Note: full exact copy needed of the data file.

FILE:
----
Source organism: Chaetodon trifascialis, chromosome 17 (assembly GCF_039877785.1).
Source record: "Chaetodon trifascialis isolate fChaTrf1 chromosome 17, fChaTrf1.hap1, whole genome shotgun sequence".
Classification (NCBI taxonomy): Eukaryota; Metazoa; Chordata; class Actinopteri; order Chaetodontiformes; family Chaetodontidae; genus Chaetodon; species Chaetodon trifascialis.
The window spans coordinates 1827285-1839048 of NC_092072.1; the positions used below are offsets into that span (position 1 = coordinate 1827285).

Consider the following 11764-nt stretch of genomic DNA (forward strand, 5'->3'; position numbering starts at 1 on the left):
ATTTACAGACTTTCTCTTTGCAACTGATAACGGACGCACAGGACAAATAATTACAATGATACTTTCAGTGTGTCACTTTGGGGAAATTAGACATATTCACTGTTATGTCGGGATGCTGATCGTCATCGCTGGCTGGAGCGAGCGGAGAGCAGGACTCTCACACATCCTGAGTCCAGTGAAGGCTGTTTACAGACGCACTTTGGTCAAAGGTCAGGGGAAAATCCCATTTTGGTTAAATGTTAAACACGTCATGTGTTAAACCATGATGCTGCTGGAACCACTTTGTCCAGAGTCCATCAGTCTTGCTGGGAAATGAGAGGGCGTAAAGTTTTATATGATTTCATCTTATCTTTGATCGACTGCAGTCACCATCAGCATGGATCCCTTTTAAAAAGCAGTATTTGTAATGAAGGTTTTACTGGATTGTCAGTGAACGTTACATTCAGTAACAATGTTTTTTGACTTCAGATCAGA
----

Source organism: Chaetodon trifascialis, chromosome 17 (assembly GCF_039877785.1).
Source record: "Chaetodon trifascialis isolate fChaTrf1 chromosome 17, fChaTrf1.hap1, whole genome shotgun sequence".
Classification (NCBI taxonomy): Eukaryota; Metazoa; Chordata; class Actinopteri; order Chaetodontiformes; family Chaetodontidae; genus Chaetodon; species Chaetodon trifascialis.
The window spans coordinates 1827285-1839048 of NC_092072.1; the positions used below are offsets into that span (position 1 = coordinate 1827285).

Consider the following 11764-nt stretch of genomic DNA (forward strand, 5'->3'; position numbering starts at 1 on the left):
ATTTACAGACTTTCTCTTTGCAACTGATAACGGACGCACAGGACAAATAATTACAATGATACTTTCAGTGTGTCACTTTGGGGAAATTAGACATATTCACTGTTATGTCGGGATGCTGATCGTCATCGCTGGCTGGAGCGAGCGGAGAGCAGGACTCTCACACATCCTGAGTCCAGTGAAGGCTGTTTACAGACGCACTTTGGTCAAAGGTCAGGGGAAAATCCCATTTTGGTTAAATGTTAAACACGTCATGTGTTAAACCATGATGCTGCTGGAACCACTTTGTCCAGAGTCCATCAGTCTTGCTGGGAAATGAGAGGGCGTAAAGTTTTATATGATTTCATCTTATCTTTGATCGACTGCAGTCACCATCAGCATGGATCCCTTTTAAAAAGCAGTATTTGTAATGAAGGTTTTACTGGATTGTCAGTGAACGTTACATTCAGTAACAATGTTTTTTGACTTCAGATCAGA